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About the Millennial Generation Split

Patrick O’Connor
ethics

No other generation has been more dissected than the millennials, it seems. The millennial generation, of which I’m a part, is stereotypically into social media and all things digital, and according to everyone else, we’re obsessed with ourselves. By Patrick O’Connor, Benefits Consultant, Corporate Synergies.

We want instant gratification and we’re also known as the “me” generation. One reason for the interest in millennials is its sheer size. There are about 75 million of us who were born from 1981 to 1997, which makes us even larger than the baby boomer generation. We carry a lot of spending power, which makes retailers want to understand us.

Many researchers view us as a vastly different generation than those that came before us. Millennials are more likely to focus on eating right and controlling weight. We are also more educated, more saddled with student loan debt and more likely to spend our 20s figuring out what we want to do with our lives.

But many millennials would argue that lumping the entire generation into one category is unfair. There’s actually a large split within the generation between older millennials and younger millennials.

The Older Millennials
Older millennials were born before 1988. I fall into this category. We were teenagers at the turn of the century and clearly remember the events of September 11th. We also remember a time before the internet, iPhones and iPods. The older half of my generation got a job after college and purchased our own cell phone plan and car insurance.

And more importantly for employers, older millennials didn’t have the privilege of staying on their parents’ health insurance until age 26. That law didn’t go into effect until September 2010; by that time most of us who were working full time had already navigated the health insurance industry through our employers and had begun to understand the value of employee benefits.

The Younger Millennials
The younger half of my generation was born after 1988. They’re digital natives. By the time they were heading off to middle school they could access the internet. They were likely given cell phones as teenagers and now are keener on hanging out on Snapchat than Facebook.

Younger millennials were also hit harder by the Great Recession of 2008, which would’ve occurred when many were in college. This event made finding work after college (and even during summers between college) more difficult. The recession contributed to their “boomerang” habit of moving back home after college.[7]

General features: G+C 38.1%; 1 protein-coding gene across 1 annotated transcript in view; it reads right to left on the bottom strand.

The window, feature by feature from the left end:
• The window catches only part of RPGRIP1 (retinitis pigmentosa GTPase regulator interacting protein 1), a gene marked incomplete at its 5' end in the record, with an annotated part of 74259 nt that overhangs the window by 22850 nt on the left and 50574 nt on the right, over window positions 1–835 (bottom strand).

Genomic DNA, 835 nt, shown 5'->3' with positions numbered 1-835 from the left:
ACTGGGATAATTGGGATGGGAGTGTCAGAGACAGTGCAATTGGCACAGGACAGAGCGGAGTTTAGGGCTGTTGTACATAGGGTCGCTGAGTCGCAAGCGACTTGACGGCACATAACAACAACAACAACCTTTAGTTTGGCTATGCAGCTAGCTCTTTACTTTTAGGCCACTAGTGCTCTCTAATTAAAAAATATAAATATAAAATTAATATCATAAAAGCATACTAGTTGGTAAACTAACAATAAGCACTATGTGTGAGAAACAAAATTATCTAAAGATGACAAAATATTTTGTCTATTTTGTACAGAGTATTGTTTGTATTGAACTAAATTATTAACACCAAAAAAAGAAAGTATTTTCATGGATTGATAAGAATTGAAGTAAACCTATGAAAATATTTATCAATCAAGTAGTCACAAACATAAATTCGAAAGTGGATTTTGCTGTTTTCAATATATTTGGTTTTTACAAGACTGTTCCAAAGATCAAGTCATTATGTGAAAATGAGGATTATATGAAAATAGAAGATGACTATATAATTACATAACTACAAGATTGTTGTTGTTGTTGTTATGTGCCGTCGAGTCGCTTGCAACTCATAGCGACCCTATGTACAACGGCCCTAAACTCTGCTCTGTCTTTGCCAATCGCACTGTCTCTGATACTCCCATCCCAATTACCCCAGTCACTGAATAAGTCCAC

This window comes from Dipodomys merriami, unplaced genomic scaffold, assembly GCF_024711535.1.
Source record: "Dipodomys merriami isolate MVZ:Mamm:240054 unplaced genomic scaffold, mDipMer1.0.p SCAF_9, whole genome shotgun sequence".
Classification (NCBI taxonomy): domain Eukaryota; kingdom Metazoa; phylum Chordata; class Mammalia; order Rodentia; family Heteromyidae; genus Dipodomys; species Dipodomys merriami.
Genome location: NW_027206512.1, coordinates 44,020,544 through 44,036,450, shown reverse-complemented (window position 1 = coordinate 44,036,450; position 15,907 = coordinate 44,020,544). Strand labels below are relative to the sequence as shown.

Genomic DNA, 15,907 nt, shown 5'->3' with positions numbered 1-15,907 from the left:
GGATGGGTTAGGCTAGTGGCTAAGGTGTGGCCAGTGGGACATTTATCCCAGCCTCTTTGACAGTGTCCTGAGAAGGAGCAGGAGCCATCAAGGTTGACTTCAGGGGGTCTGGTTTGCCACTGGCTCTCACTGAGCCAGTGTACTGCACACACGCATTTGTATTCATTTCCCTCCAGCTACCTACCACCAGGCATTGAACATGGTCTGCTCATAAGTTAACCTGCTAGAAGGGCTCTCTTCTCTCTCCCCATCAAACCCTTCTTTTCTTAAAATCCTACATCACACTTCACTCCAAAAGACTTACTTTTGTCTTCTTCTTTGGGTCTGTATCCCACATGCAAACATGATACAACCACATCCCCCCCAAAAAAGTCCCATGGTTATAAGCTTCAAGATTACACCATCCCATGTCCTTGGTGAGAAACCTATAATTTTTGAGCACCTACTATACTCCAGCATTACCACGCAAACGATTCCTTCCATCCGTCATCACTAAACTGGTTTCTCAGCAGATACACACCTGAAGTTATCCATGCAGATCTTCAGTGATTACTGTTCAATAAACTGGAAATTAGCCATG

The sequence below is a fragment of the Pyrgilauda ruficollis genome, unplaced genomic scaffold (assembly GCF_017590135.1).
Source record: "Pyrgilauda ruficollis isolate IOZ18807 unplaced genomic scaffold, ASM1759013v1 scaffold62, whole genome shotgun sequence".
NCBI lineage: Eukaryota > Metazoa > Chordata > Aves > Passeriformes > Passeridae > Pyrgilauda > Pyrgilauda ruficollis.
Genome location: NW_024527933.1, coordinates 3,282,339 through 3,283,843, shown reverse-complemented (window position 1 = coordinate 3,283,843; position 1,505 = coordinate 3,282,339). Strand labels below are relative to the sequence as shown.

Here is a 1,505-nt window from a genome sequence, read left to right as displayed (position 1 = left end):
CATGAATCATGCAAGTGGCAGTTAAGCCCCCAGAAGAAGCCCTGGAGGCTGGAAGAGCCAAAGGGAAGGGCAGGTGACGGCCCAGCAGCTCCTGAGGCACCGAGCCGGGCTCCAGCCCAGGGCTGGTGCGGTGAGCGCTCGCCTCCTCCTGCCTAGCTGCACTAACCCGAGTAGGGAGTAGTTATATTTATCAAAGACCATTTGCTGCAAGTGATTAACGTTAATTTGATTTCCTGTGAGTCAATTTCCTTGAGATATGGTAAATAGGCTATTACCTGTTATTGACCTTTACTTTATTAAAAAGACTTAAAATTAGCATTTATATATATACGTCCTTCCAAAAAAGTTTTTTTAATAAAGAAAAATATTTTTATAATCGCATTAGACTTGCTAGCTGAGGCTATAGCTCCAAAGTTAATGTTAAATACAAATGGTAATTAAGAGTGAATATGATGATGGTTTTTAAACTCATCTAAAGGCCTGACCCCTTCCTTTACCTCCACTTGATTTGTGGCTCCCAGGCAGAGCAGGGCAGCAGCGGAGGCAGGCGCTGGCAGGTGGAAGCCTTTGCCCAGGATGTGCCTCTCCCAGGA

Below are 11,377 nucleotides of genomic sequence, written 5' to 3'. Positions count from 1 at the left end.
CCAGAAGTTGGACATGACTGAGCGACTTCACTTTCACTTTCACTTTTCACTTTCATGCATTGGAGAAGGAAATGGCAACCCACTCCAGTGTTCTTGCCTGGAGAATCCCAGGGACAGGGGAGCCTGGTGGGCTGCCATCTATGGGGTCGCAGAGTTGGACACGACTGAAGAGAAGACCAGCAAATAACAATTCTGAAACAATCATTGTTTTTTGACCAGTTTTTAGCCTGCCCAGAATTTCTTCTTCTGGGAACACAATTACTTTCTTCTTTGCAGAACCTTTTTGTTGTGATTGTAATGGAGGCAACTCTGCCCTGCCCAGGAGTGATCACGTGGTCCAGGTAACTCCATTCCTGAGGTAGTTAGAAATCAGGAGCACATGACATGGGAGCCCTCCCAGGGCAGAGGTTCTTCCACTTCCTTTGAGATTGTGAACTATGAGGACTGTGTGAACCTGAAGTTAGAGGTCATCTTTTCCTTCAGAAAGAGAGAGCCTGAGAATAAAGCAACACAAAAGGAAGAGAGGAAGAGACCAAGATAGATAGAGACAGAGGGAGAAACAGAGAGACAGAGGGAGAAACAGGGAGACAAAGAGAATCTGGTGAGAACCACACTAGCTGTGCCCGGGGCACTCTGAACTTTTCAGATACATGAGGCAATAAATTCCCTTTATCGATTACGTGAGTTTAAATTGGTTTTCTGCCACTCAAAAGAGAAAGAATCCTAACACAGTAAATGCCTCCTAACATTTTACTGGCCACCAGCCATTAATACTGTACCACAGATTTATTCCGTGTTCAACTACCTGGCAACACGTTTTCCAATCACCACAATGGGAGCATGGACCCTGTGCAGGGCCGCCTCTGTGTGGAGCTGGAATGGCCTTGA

The differences between older and younger millennials can complicate matters for HR professionals, who are tasked with ensuring that new employees understand everything from how much the company contributes to core benefits (medical, dental, vision, life and disability insurances), to explaining the nuances of voluntary benefits and ensuring that employees understand how benefits work and how to use them properly.

But what further complicates this gap is that some HR professionals might be of yet another generation, either generation X or the baby boomer. An older gen Xer or baby boomer might lump millennials into one category and treat them as such, when in reality there are two generational subsets with their own attitudes, opinions and education about benefits.

How to Deal with the Millennial Split
Start by acknowledging that all millennials are not equal. Older millennials grew up in a completely different time than their younger generational counterparts and require different types of benefits education materials.

For example, a total compensation document that outlines exactly how much an employer contributes to benefits can show job candidates the company’s commitment to employee health and wellness. Younger millennials who have recently aged out of their parents’ benefits may not realize the true cost of medical, dental, vision, life and disability benefits. Their primary concern is still their salary and take-home pay. A total compensation statement can be a real eye-opener.

In addition to total compensation, many younger millennials might need a crash course in how medical benefits work. Many employees on their own insurance for years still confuse terms like copay and coinsurance. It’s unfair to think that younger millennials would understand how an HSA works and knows how to choose the best benefits plan at enrollment time.

HR professionals can arrange group education sessions for new employees to explain how benefits work and how to choose the best plan for their needs. Consider communication media for different types of employees. Younger millennials may read internal social media posts or email more so than their older counterparts. This is a good time to consider the communication preferences of the entire workforce.

Being sensitive to new communication avenues for a diverse employee group can help ease benefits administration for HR. And understanding that not every millennial learns the same way—or has had the same experience with employee benefits—could help shape plan design and education strategies.

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